Reviews of Pequest Wildlife Management Area Trails

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Hiking here is a golden opportunity for teaching children about natural resources and proving to them that corn doesn’t come from a can but is grown in row after row of open fields. After the hike visit the Pequest Trout Hatchery and Natural Resource Education Center, where approximately 600,000 brown, rainbow, and brook trout are raised annually as stock for the state’s waterways. A self-guided tour leads to the nursery building and an observation deck overlooking concrete raceways, where trout are kept until they’re large enough to be released. Inside the center, try your skill at the hands-on exhibits. If you bring a fishing rod, keep in mind that between late May and early October only artificial lures and flies are allowed along the special trout conservation stretch. A fishing license and trout stamp are required for those over fourteen years of age, except during the annual “Free Fishing Days” in June.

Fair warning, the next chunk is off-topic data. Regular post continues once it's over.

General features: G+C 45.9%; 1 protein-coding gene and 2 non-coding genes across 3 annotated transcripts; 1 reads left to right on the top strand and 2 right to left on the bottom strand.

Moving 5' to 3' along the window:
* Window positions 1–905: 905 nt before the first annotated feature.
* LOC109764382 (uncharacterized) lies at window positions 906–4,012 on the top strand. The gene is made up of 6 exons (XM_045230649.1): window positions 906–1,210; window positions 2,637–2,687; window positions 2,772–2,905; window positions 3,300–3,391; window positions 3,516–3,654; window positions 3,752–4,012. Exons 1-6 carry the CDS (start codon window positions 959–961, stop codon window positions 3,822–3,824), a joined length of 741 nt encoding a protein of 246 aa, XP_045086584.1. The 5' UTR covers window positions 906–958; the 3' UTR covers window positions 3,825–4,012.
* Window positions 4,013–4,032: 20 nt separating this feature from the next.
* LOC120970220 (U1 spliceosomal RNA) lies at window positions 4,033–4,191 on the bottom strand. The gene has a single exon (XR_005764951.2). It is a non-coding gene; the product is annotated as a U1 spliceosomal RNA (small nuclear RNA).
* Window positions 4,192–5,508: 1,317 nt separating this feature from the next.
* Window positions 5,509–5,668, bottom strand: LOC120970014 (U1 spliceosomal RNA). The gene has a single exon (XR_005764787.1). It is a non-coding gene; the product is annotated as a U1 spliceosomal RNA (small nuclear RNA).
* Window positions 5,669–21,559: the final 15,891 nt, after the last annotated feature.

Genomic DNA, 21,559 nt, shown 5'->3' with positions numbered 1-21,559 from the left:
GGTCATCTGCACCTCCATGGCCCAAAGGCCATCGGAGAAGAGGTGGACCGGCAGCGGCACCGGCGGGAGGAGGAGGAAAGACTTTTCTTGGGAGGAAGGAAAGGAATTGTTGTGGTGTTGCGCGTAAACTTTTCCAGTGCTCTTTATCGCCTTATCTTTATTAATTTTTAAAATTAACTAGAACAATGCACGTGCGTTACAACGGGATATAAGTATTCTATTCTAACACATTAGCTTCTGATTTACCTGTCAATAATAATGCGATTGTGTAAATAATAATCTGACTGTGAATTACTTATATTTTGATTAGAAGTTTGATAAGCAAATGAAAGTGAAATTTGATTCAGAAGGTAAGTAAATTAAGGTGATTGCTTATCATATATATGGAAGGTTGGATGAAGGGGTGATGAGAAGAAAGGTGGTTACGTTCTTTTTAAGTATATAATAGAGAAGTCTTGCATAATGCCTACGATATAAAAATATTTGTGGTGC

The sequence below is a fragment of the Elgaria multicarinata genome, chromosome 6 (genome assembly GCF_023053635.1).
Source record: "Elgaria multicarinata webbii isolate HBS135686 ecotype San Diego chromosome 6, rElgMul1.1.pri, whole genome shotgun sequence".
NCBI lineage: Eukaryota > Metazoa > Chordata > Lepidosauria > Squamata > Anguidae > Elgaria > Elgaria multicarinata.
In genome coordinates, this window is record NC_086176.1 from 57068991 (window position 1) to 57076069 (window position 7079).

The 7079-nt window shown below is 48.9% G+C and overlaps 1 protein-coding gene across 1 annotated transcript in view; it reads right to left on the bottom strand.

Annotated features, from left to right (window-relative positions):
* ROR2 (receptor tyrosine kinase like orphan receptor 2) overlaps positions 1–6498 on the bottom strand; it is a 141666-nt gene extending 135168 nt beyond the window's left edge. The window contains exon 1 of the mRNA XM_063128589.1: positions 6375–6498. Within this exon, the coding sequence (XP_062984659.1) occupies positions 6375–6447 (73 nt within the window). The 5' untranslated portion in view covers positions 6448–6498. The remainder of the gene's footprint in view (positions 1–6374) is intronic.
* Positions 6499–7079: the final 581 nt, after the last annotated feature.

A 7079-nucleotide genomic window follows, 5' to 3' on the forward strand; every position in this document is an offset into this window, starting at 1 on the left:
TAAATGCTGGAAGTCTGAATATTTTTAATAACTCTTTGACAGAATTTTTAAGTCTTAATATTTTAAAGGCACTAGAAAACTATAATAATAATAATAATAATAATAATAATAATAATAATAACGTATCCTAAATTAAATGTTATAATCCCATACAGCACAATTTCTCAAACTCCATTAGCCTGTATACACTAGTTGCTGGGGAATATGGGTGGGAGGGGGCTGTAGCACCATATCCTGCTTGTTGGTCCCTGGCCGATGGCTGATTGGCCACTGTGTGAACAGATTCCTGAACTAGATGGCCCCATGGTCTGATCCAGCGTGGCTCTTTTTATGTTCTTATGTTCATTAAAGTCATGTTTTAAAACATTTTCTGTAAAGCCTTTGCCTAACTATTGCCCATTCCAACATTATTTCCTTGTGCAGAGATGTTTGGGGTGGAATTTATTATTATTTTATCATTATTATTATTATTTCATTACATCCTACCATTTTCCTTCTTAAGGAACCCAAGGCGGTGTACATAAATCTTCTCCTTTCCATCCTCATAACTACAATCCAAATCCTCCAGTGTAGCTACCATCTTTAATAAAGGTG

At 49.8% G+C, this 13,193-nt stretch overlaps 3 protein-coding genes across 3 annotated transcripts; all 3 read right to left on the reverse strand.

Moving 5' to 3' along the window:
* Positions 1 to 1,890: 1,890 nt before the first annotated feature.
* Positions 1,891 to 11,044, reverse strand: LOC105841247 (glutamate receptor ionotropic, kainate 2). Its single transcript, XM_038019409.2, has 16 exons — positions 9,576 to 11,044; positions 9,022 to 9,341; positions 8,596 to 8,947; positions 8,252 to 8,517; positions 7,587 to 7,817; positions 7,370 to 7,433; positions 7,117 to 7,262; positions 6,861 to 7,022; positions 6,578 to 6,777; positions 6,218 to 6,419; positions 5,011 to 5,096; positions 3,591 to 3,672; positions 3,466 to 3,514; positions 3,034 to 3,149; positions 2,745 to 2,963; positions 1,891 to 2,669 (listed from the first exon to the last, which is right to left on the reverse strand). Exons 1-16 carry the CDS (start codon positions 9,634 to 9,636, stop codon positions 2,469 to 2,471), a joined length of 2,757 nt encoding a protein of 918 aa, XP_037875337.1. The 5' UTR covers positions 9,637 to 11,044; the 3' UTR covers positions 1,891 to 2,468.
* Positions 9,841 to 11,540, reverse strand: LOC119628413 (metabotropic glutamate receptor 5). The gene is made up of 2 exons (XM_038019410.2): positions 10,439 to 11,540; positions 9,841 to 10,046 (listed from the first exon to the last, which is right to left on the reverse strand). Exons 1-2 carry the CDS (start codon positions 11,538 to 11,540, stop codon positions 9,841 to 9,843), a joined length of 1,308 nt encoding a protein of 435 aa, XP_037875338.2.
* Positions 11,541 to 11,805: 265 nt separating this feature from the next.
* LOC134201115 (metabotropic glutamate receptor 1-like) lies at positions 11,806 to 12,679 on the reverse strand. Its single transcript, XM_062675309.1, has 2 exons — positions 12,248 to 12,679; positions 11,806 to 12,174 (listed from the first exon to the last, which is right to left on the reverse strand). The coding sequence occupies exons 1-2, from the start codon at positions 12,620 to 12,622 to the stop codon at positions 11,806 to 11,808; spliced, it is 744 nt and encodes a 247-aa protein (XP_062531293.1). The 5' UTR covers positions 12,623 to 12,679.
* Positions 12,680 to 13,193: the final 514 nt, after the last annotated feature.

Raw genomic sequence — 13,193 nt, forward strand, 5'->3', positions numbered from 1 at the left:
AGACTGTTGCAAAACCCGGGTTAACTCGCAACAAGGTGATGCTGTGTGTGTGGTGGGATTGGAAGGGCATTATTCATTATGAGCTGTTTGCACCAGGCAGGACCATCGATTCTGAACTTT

Entered from rte. 46 at the junction of 46 and 31. We took the concrete bridge that crosses over the Pequest and also over the trail that runs next to it. Nice for walking, the first half of the trail is not paved but the ballast is removed. The 2nd half of the trail is paved and, in fact, eventually becomes a street which you can take into downtown Oxford. Good pie and friendly service at The Furnace Pizzeria. A little under 4 miles each way

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Mar 2018